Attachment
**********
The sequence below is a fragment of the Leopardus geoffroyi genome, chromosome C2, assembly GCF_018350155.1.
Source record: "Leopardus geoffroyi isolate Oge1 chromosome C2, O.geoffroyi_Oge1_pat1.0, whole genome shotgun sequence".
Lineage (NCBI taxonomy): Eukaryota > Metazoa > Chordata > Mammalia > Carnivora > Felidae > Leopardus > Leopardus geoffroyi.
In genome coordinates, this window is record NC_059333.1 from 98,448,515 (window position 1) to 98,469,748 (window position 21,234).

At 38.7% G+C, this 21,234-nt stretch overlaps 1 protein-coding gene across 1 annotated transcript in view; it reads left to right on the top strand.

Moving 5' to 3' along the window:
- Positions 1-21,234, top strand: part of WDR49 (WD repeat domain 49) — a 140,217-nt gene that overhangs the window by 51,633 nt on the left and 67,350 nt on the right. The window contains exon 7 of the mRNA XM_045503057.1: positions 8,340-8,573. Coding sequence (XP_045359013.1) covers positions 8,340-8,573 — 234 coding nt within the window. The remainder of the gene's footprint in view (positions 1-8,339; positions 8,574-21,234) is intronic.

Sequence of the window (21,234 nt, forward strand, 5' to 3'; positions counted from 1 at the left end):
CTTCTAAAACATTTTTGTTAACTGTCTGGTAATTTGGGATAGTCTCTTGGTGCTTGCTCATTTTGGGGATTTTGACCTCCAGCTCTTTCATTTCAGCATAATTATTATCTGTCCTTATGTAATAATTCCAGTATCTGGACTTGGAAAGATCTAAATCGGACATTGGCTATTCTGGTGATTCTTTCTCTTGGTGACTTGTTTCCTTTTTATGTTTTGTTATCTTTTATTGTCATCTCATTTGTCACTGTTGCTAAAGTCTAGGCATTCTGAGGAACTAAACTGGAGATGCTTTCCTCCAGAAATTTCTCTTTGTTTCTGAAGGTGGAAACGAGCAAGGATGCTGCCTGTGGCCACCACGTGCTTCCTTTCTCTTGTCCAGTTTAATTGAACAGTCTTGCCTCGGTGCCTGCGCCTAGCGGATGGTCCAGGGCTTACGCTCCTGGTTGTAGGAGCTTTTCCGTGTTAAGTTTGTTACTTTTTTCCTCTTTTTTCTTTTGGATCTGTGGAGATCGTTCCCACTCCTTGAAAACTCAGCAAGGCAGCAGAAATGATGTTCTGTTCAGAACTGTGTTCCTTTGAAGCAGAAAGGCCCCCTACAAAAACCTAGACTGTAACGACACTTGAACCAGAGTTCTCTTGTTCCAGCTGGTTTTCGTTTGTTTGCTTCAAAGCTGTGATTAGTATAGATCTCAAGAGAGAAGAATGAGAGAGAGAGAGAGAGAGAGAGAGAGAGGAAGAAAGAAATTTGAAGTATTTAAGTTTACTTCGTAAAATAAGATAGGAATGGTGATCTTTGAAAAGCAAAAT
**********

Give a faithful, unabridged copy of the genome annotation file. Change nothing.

The sequence below is a fragment of the Leopardus geoffroyi genome, chromosome C2, assembly GCF_018350155.1.
Source record: "Leopardus geoffroyi isolate Oge1 chromosome C2, O.geoffroyi_Oge1_pat1.0, whole genome shotgun sequence".
Lineage (NCBI taxonomy): Eukaryota > Metazoa > Chordata > Mammalia > Carnivora > Felidae > Leopardus > Leopardus geoffroyi.
In genome coordinates, this window is record NC_059333.1 from 98,448,515 (window position 1) to 98,469,748 (window position 21,234).

At 38.7% G+C, this 21,234-nt stretch overlaps 1 protein-coding gene across 1 annotated transcript in view; it reads left to right on the top strand.

Moving 5' to 3' along the window:
- Positions 1-21,234, top strand: part of WDR49 (WD repeat domain 49) — a 140,217-nt gene that overhangs the window by 51,633 nt on the left and 67,350 nt on the right. The window contains exon 7 of the mRNA XM_045503057.1: positions 8,340-8,573. Coding sequence (XP_045359013.1) covers positions 8,340-8,573 — 234 coding nt within the window. The remainder of the gene's footprint in view (positions 1-8,339; positions 8,574-21,234) is intronic.

Sequence of the window (21,234 nt, forward strand, 5' to 3'; positions counted from 1 at the left end):
CTTCTAAAACATTTTTGTTAACTGTCTGGTAATTTGGGATAGTCTCTTGGTGCTTGCTCATTTTGGGGATTTTGACCTCCAGCTCTTTCATTTCAGCATAATTATTATCTGTCCTTATGTAATAATTCCAGTATCTGGACTTGGAAAGATCTAAATCGGACATTGGCTATTCTGGTGATTCTTTCTCTTGGTGACTTGTTTCCTTTTTATGTTTTGTTATCTTTTATTGTCATCTCATTTGTCACTGTTGCTAAAGTCTAGGCATTCTGAGGAACTAAACTGGAGATGCTTTCCTCCAGAAATTTCTCTTTGTTTCTGAAGGTGGAAACGAGCAAGGATGCTGCCTGTGGCCACCACGTGCTTCCTTTCTCTTGTCCAGTTTAATTGAACAGTCTTGCCTCGGTGCCTGCGCCTAGCGGATGGTCCAGGGCTTACGCTCCTGGTTGTAGGAGCTTTTCCGTGTTAAGTTTGTTACTTTTTTCCTCTTTTTTCTTTTGGATCTGTGGAGATCGTTCCCACTCCTTGAAAACTCAGCAAGGCAGCAGAAATGATGTTCTGTTCAGAACTGTGTTCCTTTGAAGCAGAAAGGCCCCCTACAAAAACCTAGACTGTAACGACACTTGAACCAGAGTTCTCTTGTTCCAGCTGGTTTTCGTTTGTTTGCTTCAAAGCTGTGATTAGTATAGATCTCAAGAGAGAAGAATGAGAGAGAGAGAGAGAGAGAGAGAGAGAGGAAGAAAGAAATTTGAAGTATTTAAGTTTACTTCGTAAAATAAGATAGGAATGGTGATCTTTGAAAAGCAAAAT